If, like me, you’re slightly nervous about today’s social agenda of ‘inclusion and diversity’, then you, and your church, may need an injection of real gospel diversity to set the record straight and (to change the metaphor) adjust the direction in which we are traveling.
John Stott called it ‘double listening’, urging that the preacher must exegete, not only the Bible, but also the culture. Not only to the eternal word of God, but also to the changing context in which that word is to be proclaimed.
Colin Adams would agree, and says that he has been thinking about questions such as:-
It is all to easy for Christians either to ignore contemporary culture, or to demonise it as ‘bad’ without even trying to understand it.
Trevin Wax says that ‘examining a cultural artifact is not a statement on the spiritual state of an artist; neither is it a blanket endorsement or condemnation of a product.’ Rather, ‘cultural commentaries are an exercise in cultural literacy, what Kevin Vanhoozer describes as “discerning the meaning of cultural texts and trends in light of the gospel of Jesus Christ.”’
Does the Great Commission of Mt 28:18-20 supersede the cultural mandate of Gen 1:26-28? Does the command to ‘go and make disciples of all nations’ replace the requirement to fill and subdue the earth and to rule over all living things?
At first sight, it might seem that this is indeed the case. After all, the cultural mandate was given to Adam in Eden, as God’s image-bearer, in a state of innocency, prior to the Fall. …
Kate Fox, in her book Watching the English (Hodder, 2004, pp 353-357), offers a fascinating account of the ‘rules’ underlying English behaviour. The book is full of witty and insightful observations. After all, Fox writes as a trained anthropologist (which she defines as a being a professional ‘nosey parker’). She talks engagingly about how we English converse about the weather, the way we approach humour, the rules that govern our behaviour regarding driving, work, dress, sex, and so on.…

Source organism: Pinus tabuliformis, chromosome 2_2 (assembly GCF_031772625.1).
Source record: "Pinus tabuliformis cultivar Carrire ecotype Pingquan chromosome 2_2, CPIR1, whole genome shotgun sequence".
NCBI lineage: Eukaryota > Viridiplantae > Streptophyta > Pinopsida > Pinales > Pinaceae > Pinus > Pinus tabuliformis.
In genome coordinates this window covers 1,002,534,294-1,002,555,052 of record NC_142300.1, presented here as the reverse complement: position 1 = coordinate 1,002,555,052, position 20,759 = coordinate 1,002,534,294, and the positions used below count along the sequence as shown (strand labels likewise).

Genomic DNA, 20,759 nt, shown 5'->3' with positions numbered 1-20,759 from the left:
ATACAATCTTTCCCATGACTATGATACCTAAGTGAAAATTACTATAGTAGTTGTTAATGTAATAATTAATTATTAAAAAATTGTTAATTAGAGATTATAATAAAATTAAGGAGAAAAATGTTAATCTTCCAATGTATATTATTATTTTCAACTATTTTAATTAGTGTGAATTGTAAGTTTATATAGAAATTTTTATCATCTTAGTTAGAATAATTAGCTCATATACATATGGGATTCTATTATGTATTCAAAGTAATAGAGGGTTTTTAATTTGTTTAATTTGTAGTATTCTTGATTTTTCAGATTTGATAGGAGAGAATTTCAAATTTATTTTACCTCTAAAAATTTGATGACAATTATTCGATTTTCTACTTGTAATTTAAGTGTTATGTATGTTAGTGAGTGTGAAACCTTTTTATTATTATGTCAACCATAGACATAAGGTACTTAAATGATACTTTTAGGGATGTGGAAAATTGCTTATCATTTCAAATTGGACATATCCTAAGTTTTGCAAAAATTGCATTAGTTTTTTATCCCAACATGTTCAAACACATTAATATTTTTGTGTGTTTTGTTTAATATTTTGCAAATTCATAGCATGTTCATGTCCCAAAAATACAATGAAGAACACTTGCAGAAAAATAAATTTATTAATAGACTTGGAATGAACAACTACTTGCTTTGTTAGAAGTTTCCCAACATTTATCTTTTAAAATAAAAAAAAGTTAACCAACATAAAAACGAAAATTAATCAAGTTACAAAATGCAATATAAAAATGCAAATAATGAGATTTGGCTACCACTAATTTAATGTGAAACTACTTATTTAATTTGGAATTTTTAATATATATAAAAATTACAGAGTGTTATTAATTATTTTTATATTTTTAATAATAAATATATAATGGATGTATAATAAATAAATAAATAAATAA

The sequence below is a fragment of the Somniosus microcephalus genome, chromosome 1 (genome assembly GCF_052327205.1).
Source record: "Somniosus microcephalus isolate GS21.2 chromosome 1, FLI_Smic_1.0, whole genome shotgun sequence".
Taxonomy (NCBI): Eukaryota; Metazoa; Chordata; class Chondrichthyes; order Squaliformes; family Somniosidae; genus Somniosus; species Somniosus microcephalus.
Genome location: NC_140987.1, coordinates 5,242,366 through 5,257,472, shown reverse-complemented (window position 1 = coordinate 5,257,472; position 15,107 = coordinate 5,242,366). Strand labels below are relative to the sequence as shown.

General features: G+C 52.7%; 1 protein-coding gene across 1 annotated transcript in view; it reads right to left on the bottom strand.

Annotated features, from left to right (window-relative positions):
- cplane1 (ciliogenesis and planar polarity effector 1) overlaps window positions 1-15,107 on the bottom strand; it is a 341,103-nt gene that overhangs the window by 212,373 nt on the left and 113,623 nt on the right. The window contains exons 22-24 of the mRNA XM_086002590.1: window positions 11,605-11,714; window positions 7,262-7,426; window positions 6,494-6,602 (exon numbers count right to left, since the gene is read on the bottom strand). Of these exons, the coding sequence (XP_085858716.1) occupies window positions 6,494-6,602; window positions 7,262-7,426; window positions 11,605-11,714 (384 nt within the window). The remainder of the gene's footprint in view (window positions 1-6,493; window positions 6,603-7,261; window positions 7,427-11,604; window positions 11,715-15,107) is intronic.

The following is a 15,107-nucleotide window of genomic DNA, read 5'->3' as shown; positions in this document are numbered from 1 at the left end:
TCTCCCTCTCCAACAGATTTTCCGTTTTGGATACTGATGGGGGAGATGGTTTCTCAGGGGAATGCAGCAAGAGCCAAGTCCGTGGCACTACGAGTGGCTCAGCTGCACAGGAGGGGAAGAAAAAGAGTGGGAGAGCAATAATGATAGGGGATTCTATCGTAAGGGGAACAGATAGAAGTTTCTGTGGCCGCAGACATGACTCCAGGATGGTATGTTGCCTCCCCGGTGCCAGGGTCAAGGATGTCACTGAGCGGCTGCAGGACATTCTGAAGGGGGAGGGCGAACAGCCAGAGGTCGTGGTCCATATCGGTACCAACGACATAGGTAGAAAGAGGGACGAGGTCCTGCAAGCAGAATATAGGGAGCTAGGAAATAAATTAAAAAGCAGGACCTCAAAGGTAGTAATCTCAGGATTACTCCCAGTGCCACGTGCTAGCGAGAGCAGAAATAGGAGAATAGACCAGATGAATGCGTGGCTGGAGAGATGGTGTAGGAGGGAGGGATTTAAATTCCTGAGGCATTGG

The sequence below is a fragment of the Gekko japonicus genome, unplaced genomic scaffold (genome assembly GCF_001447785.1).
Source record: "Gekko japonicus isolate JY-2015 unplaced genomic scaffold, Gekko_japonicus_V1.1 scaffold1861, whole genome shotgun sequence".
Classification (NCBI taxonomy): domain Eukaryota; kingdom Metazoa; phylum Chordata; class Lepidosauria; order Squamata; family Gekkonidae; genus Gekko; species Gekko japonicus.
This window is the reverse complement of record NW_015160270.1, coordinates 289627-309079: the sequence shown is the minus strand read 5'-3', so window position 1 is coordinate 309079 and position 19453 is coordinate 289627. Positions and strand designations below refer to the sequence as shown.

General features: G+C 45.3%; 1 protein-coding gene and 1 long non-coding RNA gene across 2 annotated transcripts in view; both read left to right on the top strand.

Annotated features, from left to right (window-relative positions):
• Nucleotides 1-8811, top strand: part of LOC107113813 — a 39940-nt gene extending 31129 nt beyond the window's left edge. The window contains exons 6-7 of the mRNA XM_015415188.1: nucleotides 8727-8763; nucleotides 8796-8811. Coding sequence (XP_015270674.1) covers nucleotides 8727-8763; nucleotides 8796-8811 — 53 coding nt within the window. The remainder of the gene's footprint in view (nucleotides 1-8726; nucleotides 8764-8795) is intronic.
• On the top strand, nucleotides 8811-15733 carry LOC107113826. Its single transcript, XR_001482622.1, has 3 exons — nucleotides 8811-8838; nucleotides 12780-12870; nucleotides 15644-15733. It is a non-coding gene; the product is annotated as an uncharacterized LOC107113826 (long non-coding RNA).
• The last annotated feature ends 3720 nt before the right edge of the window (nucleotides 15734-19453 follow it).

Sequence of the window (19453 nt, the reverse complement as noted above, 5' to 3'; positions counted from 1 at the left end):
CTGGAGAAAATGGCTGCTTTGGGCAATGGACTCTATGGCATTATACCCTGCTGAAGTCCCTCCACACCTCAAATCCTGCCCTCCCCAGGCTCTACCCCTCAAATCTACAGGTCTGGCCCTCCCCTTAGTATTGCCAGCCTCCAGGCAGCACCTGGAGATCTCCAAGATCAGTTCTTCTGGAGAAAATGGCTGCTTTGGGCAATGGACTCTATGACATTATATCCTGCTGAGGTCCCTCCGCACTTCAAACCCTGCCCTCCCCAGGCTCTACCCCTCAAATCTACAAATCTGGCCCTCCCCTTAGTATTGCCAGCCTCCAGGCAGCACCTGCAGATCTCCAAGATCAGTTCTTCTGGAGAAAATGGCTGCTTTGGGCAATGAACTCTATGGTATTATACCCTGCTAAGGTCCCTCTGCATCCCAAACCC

J.I. Packer explores this topic with cross-cultural evangelism in mind. Here’s a summary.
1. Three preliminary thoughts
(a) The communication of the gospel must be determined by its content
The content includes a diagnosis of the human condition, value-judgments on the life that is, and the life that might be, lived, and a call to respond in radical commitment. Now this content must be verbalised, and it must be preached (i.e. explained and applied). Such media as instrumental music, pictures, sculpture, or dance may reinforce the message, but only preaching can communicate it. …
D.A Carson has a helpful comment on ‘plausibility structures’ – patterns of thought that are taken for granted within a given culture – and how these change over time:-
As western culture progressively drifts from its Judeo-Christian heritage, new challenges to accurate and forceful communication are erected. It is sometimes helpful to think in terms of ‘plausibility structures’. A plausibility structure is a social structure of ideas that is widely taken for granted without argument, and dissent from which is regarded as heresy.
John Stott tells the story of the cockney gardener who was showing a clergyman the beauty of his garden, with its herbaceous borders in full and colourful bloom. Duly impressed, the clergyman broke out into spontaneous praise of God. The gardener was not very pleased, however, that God should get all the credit. “You should ‘have seen this ‘ere garden,” he said, “when Gawd ‘ad it to ‘isself!” He was right. His theology was entirely correct. …
How are we to understand the relationship between Christian faith and the world in which it is to be believed and practiced? Over 50 years ago, H. Richard Niebuhr, in his Christ and Culture, outlined five approaches to culture in Christian history. These still provide a helpful framework today:-
1. Christ against culture. This represents a tradition of Christian opposition, not to culture per se, but to existing cultures. The Christian world view is seen as diametrically opposed to non-Christian world views and their cultural outworking. …